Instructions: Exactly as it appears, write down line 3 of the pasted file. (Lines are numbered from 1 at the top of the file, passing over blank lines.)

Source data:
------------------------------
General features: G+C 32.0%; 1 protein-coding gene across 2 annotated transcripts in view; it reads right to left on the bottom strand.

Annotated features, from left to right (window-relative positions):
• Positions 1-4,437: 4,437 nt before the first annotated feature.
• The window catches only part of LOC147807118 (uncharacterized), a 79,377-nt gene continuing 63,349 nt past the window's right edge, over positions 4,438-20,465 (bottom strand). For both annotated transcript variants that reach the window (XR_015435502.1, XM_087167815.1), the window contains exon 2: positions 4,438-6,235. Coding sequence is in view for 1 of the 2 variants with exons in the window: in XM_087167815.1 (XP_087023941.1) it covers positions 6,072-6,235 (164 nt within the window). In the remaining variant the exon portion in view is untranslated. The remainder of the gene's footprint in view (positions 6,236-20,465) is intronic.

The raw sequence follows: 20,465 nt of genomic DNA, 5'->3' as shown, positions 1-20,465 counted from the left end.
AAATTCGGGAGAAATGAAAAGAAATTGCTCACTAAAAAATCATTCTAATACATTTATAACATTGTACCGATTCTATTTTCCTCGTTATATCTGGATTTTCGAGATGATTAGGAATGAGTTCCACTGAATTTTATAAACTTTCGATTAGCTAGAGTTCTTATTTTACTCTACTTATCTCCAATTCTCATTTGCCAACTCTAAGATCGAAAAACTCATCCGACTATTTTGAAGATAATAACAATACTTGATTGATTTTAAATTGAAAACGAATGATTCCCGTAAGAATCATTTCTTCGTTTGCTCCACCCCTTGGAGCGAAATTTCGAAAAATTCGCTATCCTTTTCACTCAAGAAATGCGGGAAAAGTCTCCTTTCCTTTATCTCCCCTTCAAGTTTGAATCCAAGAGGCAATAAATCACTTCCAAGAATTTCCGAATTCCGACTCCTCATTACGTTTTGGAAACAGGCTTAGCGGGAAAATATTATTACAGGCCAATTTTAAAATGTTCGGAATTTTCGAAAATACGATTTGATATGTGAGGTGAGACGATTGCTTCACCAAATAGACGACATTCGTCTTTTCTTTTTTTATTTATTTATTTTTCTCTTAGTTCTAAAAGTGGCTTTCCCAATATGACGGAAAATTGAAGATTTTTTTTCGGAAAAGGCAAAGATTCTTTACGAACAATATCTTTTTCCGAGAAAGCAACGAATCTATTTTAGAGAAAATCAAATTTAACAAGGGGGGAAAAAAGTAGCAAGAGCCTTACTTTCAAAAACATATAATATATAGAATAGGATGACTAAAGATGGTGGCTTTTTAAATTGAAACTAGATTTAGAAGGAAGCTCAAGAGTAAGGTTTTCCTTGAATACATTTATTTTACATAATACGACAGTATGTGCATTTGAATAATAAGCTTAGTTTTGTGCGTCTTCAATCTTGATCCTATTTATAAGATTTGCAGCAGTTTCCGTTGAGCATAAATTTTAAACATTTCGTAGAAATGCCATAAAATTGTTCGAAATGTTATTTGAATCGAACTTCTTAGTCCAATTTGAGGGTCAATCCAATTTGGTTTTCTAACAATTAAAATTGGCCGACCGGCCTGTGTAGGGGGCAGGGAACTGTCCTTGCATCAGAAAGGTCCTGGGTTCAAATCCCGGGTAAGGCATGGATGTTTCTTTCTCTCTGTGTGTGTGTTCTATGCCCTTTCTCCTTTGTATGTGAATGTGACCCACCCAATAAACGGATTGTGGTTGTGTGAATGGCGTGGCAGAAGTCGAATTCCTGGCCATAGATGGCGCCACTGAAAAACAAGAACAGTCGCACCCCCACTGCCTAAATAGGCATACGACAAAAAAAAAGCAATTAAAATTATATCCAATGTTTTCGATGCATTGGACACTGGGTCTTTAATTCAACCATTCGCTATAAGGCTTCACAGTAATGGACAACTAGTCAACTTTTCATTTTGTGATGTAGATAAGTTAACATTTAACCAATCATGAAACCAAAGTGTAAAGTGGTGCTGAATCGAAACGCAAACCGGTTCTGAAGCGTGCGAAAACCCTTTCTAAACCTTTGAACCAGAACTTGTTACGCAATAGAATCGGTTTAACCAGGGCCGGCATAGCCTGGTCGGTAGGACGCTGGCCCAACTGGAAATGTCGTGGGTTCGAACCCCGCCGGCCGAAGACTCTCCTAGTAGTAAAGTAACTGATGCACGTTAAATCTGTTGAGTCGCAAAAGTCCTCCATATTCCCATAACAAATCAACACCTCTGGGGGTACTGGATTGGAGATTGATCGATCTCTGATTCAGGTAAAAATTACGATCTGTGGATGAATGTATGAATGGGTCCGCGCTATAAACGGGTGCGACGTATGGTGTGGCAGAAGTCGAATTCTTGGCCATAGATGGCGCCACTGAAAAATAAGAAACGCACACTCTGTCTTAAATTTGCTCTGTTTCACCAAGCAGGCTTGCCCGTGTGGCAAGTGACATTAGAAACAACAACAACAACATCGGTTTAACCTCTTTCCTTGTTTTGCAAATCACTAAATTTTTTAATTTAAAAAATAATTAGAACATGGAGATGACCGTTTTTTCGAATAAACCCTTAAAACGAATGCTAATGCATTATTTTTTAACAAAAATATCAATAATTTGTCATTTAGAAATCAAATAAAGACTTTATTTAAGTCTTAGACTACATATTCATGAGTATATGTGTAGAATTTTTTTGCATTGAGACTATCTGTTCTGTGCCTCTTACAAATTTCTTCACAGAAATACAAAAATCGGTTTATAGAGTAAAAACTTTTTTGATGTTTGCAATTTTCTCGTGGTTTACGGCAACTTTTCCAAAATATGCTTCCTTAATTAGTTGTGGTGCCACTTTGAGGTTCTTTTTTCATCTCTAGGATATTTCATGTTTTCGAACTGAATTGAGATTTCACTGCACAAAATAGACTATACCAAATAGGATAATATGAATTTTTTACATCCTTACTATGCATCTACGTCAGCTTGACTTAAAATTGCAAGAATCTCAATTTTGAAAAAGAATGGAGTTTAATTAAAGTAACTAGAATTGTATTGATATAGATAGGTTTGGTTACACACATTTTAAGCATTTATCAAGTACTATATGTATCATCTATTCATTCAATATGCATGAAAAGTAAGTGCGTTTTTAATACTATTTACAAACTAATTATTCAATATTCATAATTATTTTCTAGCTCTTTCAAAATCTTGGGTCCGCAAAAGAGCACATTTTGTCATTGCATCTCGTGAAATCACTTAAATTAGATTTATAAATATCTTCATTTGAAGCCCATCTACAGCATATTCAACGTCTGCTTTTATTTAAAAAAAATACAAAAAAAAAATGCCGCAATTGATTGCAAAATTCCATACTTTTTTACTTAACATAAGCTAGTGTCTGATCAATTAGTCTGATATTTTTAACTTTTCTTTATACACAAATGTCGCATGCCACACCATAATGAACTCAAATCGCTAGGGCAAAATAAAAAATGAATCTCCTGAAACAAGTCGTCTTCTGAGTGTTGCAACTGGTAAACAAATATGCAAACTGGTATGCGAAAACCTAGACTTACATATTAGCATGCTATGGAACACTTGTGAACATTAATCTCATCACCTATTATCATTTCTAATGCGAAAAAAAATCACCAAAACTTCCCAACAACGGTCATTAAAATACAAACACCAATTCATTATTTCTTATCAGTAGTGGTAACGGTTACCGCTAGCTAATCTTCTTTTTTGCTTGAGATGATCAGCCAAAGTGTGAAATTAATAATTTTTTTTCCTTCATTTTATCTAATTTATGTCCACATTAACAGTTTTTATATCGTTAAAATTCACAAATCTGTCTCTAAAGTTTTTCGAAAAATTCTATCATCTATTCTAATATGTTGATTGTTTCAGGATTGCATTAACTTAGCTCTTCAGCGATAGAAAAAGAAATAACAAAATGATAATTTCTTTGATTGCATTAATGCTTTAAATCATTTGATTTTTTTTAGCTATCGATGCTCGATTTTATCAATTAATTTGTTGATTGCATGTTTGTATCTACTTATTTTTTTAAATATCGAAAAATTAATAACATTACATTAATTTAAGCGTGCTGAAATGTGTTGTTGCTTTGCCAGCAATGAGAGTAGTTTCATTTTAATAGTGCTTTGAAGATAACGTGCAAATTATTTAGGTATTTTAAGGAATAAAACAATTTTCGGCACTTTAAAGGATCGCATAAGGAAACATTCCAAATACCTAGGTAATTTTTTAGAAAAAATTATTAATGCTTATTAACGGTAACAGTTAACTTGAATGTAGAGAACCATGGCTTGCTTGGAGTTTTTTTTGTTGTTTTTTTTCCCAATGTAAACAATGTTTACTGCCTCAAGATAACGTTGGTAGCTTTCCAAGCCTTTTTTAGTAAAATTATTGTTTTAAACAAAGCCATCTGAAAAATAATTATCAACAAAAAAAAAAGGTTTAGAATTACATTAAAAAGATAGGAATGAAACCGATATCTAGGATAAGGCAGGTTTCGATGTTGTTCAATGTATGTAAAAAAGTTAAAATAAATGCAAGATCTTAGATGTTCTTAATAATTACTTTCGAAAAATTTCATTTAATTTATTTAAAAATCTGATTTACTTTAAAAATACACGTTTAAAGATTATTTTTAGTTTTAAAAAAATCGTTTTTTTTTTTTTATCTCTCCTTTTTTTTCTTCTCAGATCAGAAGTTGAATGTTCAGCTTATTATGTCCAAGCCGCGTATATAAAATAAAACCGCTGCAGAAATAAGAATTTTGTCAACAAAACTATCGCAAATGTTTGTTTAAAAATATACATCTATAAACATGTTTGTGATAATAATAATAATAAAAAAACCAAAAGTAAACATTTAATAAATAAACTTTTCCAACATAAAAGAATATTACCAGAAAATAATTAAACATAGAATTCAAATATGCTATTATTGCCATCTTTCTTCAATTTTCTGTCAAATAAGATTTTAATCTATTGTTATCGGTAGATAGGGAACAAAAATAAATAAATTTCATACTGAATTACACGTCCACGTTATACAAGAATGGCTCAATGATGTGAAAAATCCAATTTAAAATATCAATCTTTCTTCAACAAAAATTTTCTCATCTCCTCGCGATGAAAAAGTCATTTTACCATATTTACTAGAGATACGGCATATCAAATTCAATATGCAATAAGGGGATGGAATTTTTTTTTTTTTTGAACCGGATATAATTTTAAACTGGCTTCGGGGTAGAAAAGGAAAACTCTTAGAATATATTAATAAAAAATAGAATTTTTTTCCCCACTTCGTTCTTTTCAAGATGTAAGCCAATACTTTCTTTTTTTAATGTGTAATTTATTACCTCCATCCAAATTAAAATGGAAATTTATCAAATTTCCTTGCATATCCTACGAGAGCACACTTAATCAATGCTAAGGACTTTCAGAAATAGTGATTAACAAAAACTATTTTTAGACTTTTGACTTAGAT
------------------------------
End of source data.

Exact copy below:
• Positions 1-4,437: 4,437 nt before the first annotated feature.